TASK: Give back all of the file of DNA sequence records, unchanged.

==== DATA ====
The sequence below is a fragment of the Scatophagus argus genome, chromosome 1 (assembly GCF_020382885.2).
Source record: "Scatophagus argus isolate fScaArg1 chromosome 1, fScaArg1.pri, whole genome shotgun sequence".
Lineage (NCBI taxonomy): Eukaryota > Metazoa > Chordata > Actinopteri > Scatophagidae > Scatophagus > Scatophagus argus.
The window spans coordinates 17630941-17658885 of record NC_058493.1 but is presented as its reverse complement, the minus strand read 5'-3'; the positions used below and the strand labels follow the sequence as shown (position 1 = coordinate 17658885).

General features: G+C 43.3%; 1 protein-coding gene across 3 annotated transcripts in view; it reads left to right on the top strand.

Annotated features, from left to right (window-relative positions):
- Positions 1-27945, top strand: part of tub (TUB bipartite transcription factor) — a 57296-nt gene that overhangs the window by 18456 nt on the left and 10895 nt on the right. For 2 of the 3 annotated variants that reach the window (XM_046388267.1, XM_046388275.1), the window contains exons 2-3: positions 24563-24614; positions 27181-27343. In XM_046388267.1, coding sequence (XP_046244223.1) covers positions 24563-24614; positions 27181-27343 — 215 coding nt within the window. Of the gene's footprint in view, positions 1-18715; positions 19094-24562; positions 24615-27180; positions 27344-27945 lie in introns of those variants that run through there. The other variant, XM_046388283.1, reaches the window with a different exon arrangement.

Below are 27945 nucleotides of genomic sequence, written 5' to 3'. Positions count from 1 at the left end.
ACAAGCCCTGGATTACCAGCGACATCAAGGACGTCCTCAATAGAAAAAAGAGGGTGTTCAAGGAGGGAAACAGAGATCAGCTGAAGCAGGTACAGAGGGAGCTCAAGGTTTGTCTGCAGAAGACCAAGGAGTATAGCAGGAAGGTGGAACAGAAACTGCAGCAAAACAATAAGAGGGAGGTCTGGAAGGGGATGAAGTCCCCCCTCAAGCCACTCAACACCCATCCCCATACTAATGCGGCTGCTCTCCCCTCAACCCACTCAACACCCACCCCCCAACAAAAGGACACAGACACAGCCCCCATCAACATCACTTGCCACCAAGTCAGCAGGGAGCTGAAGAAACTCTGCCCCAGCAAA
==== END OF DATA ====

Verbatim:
The sequence below is a fragment of the Scatophagus argus genome, chromosome 1 (assembly GCF_020382885.2).
Source record: "Scatophagus argus isolate fScaArg1 chromosome 1, fScaArg1.pri, whole genome shotgun sequence".
Lineage (NCBI taxonomy): Eukaryota > Metazoa > Chordata > Actinopteri > Scatophagidae > Scatophagus > Scatophagus argus.
The window spans coordinates 17630941-17658885 of record NC_058493.1 but is presented as its reverse complement, the minus strand read 5'-3'; the positions used below and the strand labels follow the sequence as shown (position 1 = coordinate 17658885).

General features: G+C 43.3%; 1 protein-coding gene across 3 annotated transcripts in view; it reads left to right on the top strand.

Annotated features, from left to right (window-relative positions):
- Positions 1-27945, top strand: part of tub (TUB bipartite transcription factor) — a 57296-nt gene that overhangs the window by 18456 nt on the left and 10895 nt on the right. For 2 of the 3 annotated variants that reach the window (XM_046388267.1, XM_046388275.1), the window contains exons 2-3: positions 24563-24614; positions 27181-27343. In XM_046388267.1, coding sequence (XP_046244223.1) covers positions 24563-24614; positions 27181-27343 — 215 coding nt within the window. Of the gene's footprint in view, positions 1-18715; positions 19094-24562; positions 24615-27180; positions 27344-27945 lie in introns of those variants that run through there. The other variant, XM_046388283.1, reaches the window with a different exon arrangement.

Below are 27945 nucleotides of genomic sequence, written 5' to 3'. Positions count from 1 at the left end.
ACAAGCCCTGGATTACCAGCGACATCAAGGACGTCCTCAATAGAAAAAAGAGGGTGTTCAAGGAGGGAAACAGAGATCAGCTGAAGCAGGTACAGAGGGAGCTCAAGGTTTGTCTGCAGAAGACCAAGGAGTATAGCAGGAAGGTGGAACAGAAACTGCAGCAAAACAATAAGAGGGAGGTCTGGAAGGGGATGAAGTCCCCCCTCAAGCCACTCAACACCCATCCCCATACTAATGCGGCTGCTCTCCCCTCAACCCACTCAACACCCACCCCCCAACAAAAGGACACAGACACAGCCCCCATCAACATCACTTGCCACCAAGTCAGCAGGGAGCTGAAGAAACTCTGCCCCAGCAAA